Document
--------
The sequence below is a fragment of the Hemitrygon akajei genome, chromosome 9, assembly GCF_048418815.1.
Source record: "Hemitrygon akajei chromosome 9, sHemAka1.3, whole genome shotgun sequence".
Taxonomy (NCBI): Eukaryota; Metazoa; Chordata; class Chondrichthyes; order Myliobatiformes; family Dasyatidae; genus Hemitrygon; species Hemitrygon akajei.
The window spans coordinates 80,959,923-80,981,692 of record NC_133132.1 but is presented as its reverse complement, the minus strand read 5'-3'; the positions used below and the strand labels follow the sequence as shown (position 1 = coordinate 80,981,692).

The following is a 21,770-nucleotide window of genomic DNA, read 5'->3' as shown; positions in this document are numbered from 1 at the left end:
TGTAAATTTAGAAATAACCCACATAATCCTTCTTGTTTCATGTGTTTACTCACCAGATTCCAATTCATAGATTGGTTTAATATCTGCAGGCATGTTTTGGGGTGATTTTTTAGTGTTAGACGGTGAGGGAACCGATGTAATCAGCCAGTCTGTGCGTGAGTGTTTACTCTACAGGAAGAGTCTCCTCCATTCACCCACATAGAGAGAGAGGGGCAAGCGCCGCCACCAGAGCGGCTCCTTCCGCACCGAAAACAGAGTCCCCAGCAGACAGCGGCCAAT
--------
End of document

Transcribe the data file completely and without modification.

The sequence below is a fragment of the Hemitrygon akajei genome, chromosome 9, assembly GCF_048418815.1.
Source record: "Hemitrygon akajei chromosome 9, sHemAka1.3, whole genome shotgun sequence".
Taxonomy (NCBI): Eukaryota; Metazoa; Chordata; class Chondrichthyes; order Myliobatiformes; family Dasyatidae; genus Hemitrygon; species Hemitrygon akajei.
The window spans coordinates 80,959,923-80,981,692 of record NC_133132.1 but is presented as its reverse complement, the minus strand read 5'-3'; the positions used below and the strand labels follow the sequence as shown (position 1 = coordinate 80,981,692).

The following is a 21,770-nucleotide window of genomic DNA, read 5'->3' as shown; positions in this document are numbered from 1 at the left end:
TGTAAATTTAGAAATAACCCACATAATCCTTCTTGTTTCATGTGTTTACTCACCAGATTCCAATTCATAGATTGGTTTAATATCTGCAGGCATGTTTTGGGGTGATTTTTTAGTGTTAGACGGTGAGGGAACCGATGTAATCAGCCAGTCTGTGCGTGAGTGTTTACTCTACAGGAAGAGTCTCCTCCATTCACCCACATAGAGAGAGAGGGGCAAGCGCCGCCACCAGAGCGGCTCCTTCCGCACCGAAAACAGAGTCCCCAGCAGACAGCGGCCAAT